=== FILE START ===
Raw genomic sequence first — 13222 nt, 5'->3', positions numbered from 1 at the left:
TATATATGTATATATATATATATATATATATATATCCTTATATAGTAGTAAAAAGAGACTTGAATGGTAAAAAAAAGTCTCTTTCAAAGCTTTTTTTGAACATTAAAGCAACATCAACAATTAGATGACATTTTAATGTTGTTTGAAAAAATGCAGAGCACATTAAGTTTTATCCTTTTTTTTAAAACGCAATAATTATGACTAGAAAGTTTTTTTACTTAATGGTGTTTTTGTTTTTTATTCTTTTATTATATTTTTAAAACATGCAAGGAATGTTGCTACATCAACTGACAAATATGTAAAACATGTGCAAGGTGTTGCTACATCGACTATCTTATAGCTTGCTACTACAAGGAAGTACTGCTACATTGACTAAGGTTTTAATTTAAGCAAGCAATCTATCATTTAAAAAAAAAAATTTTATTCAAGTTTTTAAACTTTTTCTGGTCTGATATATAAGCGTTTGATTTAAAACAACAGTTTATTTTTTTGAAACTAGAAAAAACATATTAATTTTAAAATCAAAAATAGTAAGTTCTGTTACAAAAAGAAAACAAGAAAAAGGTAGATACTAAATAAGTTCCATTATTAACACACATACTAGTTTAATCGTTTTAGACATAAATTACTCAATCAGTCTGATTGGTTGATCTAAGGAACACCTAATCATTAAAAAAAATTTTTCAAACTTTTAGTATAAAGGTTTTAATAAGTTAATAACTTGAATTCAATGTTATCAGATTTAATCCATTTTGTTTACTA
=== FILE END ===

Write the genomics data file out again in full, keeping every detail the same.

Raw genomic sequence first — 13222 nt, 5'->3', positions numbered from 1 at the left:
TATATATGTATATATATATATATATATATATATATCCTTATATAGTAGTAAAAAGAGACTTGAATGGTAAAAAAAAGTCTCTTTCAAAGCTTTTTTTGAACATTAAAGCAACATCAACAATTAGATGACATTTTAATGTTGTTTGAAAAAATGCAGAGCACATTAAGTTTTATCCTTTTTTTTAAAACGCAATAATTATGACTAGAAAGTTTTTTTACTTAATGGTGTTTTTGTTTTTTATTCTTTTATTATATTTTTAAAACATGCAAGGAATGTTGCTACATCAACTGACAAATATGTAAAACATGTGCAAGGTGTTGCTACATCGACTATCTTATAGCTTGCTACTACAAGGAAGTACTGCTACATTGACTAAGGTTTTAATTTAAGCAAGCAATCTATCATTTAAAAAAAAAAATTTTATTCAAGTTTTTAAACTTTTTCTGGTCTGATATATAAGCGTTTGATTTAAAACAACAGTTTATTTTTTTGAAACTAGAAAAAACATATTAATTTTAAAATCAAAAATAGTAAGTTCTGTTACAAAAAGAAAACAAGAAAAAGGTAGATACTAAATAAGTTCCATTATTAACACACATACTAGTTTAATCGTTTTAGACATAAATTACTCAATCAGTCTGATTGGTTGATCTAAGGAACACCTAATCATTAAAAAAAATTTTTCAAACTTTTAGTATAAAGGTTTTAATAAGTTAATAACTTGAATTCAATGTTATCAGATTTAATCCATTTTGTTTACTA